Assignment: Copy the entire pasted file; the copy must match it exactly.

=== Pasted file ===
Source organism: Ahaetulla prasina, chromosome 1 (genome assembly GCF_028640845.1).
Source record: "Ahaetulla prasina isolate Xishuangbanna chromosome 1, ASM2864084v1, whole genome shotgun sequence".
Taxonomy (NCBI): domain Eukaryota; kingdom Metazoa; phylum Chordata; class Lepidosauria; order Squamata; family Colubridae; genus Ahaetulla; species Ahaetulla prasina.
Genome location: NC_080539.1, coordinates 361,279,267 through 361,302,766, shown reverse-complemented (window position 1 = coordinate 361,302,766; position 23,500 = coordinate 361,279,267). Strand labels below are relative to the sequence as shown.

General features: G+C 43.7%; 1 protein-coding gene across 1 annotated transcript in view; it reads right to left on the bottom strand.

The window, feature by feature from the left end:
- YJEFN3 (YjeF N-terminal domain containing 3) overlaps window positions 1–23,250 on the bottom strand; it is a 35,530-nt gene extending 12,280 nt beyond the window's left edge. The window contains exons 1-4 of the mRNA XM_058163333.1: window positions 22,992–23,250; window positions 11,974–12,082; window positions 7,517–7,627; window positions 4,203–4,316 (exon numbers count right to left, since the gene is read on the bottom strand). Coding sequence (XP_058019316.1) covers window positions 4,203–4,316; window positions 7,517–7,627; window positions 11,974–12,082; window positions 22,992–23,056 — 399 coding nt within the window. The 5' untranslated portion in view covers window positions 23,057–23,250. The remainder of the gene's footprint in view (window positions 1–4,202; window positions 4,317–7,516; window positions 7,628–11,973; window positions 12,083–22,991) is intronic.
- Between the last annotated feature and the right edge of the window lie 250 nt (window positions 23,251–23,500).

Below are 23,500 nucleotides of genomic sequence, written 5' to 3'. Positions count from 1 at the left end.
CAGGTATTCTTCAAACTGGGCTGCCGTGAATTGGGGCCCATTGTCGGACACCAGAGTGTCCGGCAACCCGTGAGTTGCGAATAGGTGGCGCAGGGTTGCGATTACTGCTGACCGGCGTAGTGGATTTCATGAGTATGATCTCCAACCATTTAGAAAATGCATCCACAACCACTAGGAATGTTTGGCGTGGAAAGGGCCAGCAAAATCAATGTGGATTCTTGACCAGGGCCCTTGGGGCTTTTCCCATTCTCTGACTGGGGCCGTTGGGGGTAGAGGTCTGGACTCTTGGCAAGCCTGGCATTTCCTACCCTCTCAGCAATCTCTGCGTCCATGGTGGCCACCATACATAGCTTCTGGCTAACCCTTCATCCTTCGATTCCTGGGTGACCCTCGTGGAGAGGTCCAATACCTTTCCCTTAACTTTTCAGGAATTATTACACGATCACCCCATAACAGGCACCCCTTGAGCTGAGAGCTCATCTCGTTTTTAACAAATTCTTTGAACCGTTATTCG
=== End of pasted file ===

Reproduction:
Source organism: Ahaetulla prasina, chromosome 1 (genome assembly GCF_028640845.1).
Source record: "Ahaetulla prasina isolate Xishuangbanna chromosome 1, ASM2864084v1, whole genome shotgun sequence".
Taxonomy (NCBI): domain Eukaryota; kingdom Metazoa; phylum Chordata; class Lepidosauria; order Squamata; family Colubridae; genus Ahaetulla; species Ahaetulla prasina.
Genome location: NC_080539.1, coordinates 361,279,267 through 361,302,766, shown reverse-complemented (window position 1 = coordinate 361,302,766; position 23,500 = coordinate 361,279,267). Strand labels below are relative to the sequence as shown.

General features: G+C 43.7%; 1 protein-coding gene across 1 annotated transcript in view; it reads right to left on the bottom strand.

The window, feature by feature from the left end:
- YJEFN3 (YjeF N-terminal domain containing 3) overlaps window positions 1–23,250 on the bottom strand; it is a 35,530-nt gene extending 12,280 nt beyond the window's left edge. The window contains exons 1-4 of the mRNA XM_058163333.1: window positions 22,992–23,250; window positions 11,974–12,082; window positions 7,517–7,627; window positions 4,203–4,316 (exon numbers count right to left, since the gene is read on the bottom strand). Coding sequence (XP_058019316.1) covers window positions 4,203–4,316; window positions 7,517–7,627; window positions 11,974–12,082; window positions 22,992–23,056 — 399 coding nt within the window. The 5' untranslated portion in view covers window positions 23,057–23,250. The remainder of the gene's footprint in view (window positions 1–4,202; window positions 4,317–7,516; window positions 7,628–11,973; window positions 12,083–22,991) is intronic.
- Between the last annotated feature and the right edge of the window lie 250 nt (window positions 23,251–23,500).

Below are 23,500 nucleotides of genomic sequence, written 5' to 3'. Positions count from 1 at the left end.
CAGGTATTCTTCAAACTGGGCTGCCGTGAATTGGGGCCCATTGTCGGACACCAGAGTGTCCGGCAACCCGTGAGTTGCGAATAGGTGGCGCAGGGTTGCGATTACTGCTGACCGGCGTAGTGGATTTCATGAGTATGATCTCCAACCATTTAGAAAATGCATCCACAACCACTAGGAATGTTTGGCGTGGAAAGGGCCAGCAAAATCAATGTGGATTCTTGACCAGGGCCCTTGGGGCTTTTCCCATTCTCTGACTGGGGCCGTTGGGGGTAGAGGTCTGGACTCTTGGCAAGCCTGGCATTTCCTACCCTCTCAGCAATCTCTGCGTCCATGGTGGCCACCATACATAGCTTCTGGCTAACCCTTCATCCTTCGATTCCTGGGTGACCCTCGTGGAGAGGTCCAATACCTTTCCCTTAACTTTTCAGGAATTATTACACGATCACCCCATAACAGGCACCCCTTGAGCTGAGAGCTCATCTCGTTTTTAACAAATTCTTTGAACCGTTATTCG